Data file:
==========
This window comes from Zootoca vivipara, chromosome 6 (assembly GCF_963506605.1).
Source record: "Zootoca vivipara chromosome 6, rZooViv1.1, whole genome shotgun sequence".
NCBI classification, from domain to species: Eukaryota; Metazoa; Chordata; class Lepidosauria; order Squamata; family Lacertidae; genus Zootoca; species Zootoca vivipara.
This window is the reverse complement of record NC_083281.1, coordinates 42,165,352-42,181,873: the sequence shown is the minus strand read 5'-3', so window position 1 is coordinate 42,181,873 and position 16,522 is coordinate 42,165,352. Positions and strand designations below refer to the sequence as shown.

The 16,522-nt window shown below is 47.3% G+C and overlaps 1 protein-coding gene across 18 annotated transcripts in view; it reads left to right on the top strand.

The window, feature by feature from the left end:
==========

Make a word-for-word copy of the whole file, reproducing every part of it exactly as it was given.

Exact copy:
This window comes from Zootoca vivipara, chromosome 6 (assembly GCF_963506605.1).
Source record: "Zootoca vivipara chromosome 6, rZooViv1.1, whole genome shotgun sequence".
NCBI classification, from domain to species: Eukaryota; Metazoa; Chordata; class Lepidosauria; order Squamata; family Lacertidae; genus Zootoca; species Zootoca vivipara.
This window is the reverse complement of record NC_083281.1, coordinates 42,165,352-42,181,873: the sequence shown is the minus strand read 5'-3', so window position 1 is coordinate 42,181,873 and position 16,522 is coordinate 42,165,352. Positions and strand designations below refer to the sequence as shown.

The 16,522-nt window shown below is 47.3% G+C and overlaps 1 protein-coding gene across 18 annotated transcripts in view; it reads left to right on the top strand.

The window, feature by feature from the left end: